The clinical and laboratory studies of an 11 year old girl with hypoprebetalipoproteinemia, acanthocytosis, retinitis pigmentosa and pallidal degeneration are reported from the Developmental and Metabolic Neurology Branch, National Institute of Neurological Disorders and Stroke and Clinical Pathology Department, National Institutes of Health, Bethesda, MD. Development was normal until age 3 years, when spasticity began in the lower extremities and this was followed by language deterioration, generalized dystonia, orofacial dyskinesia, progressive dementia, and deterioration of visual acuity. At age 11 the fundi showed atypical retinitis pigmentosa and MRI showed a marked signal decrease in the pallidal nuclei on T2 weighted images and the “eye-of-the-tiger” sign. Thirty to 40% acanthocytes were present in the peripheral blood and high resolution lipoprotein electrophoresis revealed an absence of the pre-beta fraction. Phase-contrast microscopy of whole blood showed 80-90% acanthocytes, confirmed by electron microscopy. Previous reports in 6 patients linking Hallervorden-Spatz disease with acanthocytosis have not included the orofacial dyskinesia and abnormal lipoproteins seen in this patient. [1]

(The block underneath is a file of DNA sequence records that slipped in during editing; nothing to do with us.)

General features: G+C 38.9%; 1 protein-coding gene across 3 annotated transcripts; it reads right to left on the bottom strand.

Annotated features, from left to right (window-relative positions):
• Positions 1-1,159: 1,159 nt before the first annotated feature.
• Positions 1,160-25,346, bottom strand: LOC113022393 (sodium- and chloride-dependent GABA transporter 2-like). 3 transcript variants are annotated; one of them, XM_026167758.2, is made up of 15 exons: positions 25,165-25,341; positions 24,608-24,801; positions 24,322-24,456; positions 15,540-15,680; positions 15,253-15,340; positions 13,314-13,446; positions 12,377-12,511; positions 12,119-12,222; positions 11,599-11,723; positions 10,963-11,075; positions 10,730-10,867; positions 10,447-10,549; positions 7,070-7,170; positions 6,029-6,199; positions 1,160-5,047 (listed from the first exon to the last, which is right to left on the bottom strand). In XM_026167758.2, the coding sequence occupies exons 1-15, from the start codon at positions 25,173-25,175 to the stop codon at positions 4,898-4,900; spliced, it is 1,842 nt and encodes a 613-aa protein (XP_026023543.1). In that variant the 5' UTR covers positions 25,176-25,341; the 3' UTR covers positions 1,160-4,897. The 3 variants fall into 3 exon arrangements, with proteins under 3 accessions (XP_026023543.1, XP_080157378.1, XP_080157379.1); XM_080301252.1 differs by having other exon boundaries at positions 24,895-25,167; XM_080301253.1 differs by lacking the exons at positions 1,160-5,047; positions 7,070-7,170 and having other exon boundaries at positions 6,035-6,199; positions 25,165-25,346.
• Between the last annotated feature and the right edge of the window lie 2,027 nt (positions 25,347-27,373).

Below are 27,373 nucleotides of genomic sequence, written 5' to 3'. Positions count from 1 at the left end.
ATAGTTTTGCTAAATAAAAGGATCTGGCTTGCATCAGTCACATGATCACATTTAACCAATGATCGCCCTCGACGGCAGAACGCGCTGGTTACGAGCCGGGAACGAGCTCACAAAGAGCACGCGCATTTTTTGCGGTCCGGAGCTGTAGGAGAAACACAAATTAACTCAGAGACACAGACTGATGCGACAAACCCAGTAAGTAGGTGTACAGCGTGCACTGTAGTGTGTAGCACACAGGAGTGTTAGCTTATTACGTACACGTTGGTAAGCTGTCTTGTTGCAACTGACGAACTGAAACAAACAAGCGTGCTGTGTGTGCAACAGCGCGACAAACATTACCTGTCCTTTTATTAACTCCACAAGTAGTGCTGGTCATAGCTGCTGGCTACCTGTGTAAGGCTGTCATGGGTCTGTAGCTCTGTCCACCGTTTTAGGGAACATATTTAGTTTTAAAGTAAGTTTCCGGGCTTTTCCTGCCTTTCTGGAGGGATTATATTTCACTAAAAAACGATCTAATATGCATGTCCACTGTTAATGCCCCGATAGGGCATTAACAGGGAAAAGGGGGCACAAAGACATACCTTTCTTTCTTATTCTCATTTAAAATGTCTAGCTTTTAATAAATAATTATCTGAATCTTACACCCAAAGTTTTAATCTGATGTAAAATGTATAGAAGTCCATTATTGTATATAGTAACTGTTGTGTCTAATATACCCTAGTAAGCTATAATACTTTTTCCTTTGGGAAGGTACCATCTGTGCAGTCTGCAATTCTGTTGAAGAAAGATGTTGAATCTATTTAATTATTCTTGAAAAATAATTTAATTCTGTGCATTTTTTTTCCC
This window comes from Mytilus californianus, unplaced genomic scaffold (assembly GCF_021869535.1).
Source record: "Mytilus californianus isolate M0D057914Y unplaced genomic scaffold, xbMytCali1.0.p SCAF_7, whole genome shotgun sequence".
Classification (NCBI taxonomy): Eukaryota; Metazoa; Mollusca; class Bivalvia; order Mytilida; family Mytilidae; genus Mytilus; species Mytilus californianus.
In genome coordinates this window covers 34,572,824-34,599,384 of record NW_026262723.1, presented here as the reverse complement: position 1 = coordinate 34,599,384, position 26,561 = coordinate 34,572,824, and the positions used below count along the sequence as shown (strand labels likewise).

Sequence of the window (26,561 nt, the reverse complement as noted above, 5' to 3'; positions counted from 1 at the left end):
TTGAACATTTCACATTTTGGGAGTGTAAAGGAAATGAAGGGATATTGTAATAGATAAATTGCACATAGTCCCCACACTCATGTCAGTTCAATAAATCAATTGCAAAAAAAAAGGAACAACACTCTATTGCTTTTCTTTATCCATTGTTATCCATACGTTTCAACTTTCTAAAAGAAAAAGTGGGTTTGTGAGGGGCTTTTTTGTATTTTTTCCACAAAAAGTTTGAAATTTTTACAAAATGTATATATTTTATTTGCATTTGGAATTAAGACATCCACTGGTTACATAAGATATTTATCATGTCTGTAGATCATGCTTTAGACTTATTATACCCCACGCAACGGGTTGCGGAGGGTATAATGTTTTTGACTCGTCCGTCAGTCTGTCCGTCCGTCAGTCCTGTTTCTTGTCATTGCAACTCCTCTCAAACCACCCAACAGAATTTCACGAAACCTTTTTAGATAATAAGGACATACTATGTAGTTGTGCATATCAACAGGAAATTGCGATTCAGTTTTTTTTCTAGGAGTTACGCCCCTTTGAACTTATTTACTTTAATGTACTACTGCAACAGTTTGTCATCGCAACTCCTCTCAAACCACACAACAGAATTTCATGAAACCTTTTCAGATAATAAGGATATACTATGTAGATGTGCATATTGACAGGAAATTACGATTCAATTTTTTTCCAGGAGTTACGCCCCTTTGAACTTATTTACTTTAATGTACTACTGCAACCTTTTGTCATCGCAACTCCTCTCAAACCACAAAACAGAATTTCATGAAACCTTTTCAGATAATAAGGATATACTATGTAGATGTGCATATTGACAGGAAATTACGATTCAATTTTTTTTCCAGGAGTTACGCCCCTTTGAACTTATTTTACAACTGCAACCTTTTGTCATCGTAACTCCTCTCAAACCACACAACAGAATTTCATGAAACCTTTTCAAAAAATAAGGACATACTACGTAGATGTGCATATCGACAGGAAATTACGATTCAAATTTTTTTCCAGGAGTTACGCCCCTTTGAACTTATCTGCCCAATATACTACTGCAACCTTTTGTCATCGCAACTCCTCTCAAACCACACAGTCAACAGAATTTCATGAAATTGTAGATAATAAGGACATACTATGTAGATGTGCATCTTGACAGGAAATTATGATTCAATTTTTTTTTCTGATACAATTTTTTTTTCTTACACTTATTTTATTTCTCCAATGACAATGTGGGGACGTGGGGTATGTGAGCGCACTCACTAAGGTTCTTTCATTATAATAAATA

COMMENT. This group of signs described by the acronym HARP syndrome has features in common with the rare association of Hallervorden-Spatz disease and acanthocytosis [2] and with the syndrome of choreoacanthocytosis [3]. A defect of vertical gaze noted in the present case report was also recorded in 3 sisters reported by Swisher et al.